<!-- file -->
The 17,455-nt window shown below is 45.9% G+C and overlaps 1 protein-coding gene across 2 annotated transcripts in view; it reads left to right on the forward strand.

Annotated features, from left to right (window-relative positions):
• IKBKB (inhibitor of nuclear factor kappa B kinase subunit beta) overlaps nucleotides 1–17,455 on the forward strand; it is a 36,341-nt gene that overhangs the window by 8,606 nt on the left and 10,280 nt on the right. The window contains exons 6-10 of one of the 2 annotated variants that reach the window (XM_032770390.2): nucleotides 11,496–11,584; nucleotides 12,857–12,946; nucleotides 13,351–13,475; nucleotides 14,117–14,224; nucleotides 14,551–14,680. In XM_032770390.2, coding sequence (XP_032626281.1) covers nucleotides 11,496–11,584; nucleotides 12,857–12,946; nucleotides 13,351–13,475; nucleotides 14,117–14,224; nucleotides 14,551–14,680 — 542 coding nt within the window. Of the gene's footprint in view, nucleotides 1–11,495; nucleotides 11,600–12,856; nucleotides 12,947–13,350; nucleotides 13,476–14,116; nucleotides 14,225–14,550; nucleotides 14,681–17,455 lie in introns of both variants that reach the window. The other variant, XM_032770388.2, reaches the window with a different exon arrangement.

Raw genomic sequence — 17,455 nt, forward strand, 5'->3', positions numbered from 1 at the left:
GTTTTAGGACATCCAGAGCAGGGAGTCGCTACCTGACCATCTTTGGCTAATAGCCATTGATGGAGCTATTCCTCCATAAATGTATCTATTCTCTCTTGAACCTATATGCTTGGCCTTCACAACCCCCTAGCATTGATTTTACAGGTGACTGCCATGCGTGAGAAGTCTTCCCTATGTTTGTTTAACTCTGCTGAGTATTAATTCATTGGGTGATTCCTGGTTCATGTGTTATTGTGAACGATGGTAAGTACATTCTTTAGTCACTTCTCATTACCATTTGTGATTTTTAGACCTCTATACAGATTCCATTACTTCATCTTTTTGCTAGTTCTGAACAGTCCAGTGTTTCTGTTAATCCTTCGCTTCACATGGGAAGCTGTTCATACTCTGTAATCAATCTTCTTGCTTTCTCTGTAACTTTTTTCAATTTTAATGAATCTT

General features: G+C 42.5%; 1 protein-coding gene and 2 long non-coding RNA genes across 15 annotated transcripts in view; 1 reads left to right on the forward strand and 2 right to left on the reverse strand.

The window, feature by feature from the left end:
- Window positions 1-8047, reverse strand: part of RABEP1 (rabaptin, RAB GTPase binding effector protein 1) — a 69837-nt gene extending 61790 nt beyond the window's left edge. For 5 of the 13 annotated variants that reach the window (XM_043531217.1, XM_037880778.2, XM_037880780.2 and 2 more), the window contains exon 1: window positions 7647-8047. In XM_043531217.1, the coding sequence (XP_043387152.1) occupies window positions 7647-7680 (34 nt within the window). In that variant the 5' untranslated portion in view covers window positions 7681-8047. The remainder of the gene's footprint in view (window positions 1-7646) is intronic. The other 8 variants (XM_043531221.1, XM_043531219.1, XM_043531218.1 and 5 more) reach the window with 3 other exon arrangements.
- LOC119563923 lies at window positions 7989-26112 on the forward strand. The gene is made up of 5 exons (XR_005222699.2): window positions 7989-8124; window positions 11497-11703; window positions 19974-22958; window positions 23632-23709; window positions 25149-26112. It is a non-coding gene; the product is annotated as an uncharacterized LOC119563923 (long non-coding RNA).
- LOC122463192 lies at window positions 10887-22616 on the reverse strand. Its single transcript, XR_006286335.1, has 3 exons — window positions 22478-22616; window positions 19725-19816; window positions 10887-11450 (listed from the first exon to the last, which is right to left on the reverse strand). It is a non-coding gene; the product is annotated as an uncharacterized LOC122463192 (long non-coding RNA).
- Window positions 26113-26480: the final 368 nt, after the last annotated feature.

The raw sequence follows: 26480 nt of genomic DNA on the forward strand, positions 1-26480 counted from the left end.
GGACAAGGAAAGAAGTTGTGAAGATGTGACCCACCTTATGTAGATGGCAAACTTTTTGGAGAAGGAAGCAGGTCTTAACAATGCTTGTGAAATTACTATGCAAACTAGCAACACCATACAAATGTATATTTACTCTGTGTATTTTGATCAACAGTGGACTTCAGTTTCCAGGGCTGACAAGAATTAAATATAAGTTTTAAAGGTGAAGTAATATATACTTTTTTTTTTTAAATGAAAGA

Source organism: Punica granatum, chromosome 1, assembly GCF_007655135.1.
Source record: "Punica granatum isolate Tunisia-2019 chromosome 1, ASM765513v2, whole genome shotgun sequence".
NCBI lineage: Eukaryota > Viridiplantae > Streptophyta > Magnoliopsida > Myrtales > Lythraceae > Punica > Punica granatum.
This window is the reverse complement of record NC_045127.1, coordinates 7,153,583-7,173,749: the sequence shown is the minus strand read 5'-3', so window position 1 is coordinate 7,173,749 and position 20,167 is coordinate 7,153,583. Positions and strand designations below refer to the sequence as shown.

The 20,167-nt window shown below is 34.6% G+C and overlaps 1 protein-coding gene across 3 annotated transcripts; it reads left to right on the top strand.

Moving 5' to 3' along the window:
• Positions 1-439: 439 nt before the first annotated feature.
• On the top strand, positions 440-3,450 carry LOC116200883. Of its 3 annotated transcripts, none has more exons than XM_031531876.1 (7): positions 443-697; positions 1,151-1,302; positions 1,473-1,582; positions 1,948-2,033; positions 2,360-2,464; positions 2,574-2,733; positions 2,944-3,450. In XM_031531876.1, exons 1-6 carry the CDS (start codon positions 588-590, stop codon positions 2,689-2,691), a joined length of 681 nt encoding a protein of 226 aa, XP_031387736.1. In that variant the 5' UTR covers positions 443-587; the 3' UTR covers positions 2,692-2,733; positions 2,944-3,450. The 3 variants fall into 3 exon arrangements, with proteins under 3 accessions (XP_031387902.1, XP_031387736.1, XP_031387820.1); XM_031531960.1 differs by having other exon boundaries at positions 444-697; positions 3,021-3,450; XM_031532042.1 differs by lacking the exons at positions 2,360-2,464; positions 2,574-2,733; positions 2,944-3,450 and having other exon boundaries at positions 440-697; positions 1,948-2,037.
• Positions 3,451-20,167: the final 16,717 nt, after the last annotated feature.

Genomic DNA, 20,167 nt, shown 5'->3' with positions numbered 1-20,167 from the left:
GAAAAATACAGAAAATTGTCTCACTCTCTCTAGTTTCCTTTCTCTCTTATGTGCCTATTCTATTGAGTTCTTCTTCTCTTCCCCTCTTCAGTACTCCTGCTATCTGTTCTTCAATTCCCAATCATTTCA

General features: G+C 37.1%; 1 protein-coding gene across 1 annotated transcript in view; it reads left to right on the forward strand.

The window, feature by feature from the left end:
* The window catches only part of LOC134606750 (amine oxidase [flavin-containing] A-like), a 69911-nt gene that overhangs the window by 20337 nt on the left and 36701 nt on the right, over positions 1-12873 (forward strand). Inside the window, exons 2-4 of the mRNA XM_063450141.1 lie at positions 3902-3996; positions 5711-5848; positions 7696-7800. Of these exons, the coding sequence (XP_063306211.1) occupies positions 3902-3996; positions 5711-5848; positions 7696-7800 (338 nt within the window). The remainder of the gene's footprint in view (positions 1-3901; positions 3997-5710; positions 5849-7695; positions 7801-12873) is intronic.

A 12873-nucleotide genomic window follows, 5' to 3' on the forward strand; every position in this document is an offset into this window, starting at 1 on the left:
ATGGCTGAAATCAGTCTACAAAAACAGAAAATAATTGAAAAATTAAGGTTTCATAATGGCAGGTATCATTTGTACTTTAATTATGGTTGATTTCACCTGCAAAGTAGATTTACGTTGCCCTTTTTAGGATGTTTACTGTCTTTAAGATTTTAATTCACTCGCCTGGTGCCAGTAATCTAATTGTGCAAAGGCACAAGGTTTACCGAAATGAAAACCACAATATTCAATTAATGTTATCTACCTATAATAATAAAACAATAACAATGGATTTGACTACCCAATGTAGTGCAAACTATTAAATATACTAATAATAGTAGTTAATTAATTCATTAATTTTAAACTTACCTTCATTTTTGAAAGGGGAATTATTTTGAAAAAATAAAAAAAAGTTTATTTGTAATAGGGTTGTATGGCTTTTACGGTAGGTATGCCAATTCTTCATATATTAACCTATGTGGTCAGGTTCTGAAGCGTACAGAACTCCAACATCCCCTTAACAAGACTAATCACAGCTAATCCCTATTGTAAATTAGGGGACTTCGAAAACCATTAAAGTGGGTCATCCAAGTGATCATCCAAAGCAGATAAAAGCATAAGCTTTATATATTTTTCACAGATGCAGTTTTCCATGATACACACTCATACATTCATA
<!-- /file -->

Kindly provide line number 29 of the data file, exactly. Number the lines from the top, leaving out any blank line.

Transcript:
ATGGCTGAAATCAGTCTACAAAAACAGAAAATAATTGAAAAATTAAGGTTTCATAATGGCAGGTATCATTTGTACTTTAATTATGGTTGATTTCACCTGCAAAGTAGATTTACGTTGCCCTTTTTAGGATGTTTACTGTCTTTAAGATTTTAATTCACTCGCCTGGTGCCAGTAATCTAATTGTGCAAAGGCACAAGGTTTACCGAAATGAAAACCACAATATTCAATTAATGTTATCTACCTATAATAATAAAACAATAACAATGGATTTGACTACCCAATGTAGTGCAAACTATTAAATATACTAATAATAGTAGTTAATTAATTCATTAATTTTAAACTTACCTTCATTTTTGAAAGGGGAATTATTTTGAAAAAATAAAAAAAAGTTTATTTGTAATAGGGTTGTATGGCTTTTACGGTAGGTATGCCAATTCTTCATATATTAACCTATGTGGTCAGGTTCTGAAGCGTACAGAACTCCAACATCCCCTTAACAAGACTAATCACAGCTAATCCCTATTGTAAATTAGGGGACTTCGAAAACCATTAAAGTGGGTCATCCAAGTGATCATCCAAAGCAGATAAAAGCATAAGCTTTATATATTTTTCACAGATGCAGTTTTCCATGATACACACTCATACATTCATA